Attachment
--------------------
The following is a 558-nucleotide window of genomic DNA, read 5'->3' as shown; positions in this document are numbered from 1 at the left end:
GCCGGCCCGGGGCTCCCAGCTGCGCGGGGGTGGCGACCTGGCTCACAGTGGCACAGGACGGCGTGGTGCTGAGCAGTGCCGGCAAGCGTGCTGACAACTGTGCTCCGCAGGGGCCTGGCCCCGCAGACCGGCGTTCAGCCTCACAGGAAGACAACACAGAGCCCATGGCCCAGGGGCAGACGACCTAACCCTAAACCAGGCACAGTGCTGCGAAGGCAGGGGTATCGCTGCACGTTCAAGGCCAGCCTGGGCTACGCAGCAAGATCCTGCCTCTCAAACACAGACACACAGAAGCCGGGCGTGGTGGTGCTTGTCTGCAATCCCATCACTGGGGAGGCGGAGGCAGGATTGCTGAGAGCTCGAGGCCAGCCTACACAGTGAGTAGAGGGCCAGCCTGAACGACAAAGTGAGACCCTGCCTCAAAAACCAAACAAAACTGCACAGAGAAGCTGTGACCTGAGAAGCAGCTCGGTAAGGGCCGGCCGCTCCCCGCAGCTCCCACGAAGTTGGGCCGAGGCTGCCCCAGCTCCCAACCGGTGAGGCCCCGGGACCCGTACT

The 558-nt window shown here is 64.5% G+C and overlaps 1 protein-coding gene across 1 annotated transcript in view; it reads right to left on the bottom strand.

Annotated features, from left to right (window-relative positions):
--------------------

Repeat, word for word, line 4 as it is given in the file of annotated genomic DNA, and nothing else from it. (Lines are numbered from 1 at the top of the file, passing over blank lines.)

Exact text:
Annotated features, from left to right (window-relative positions):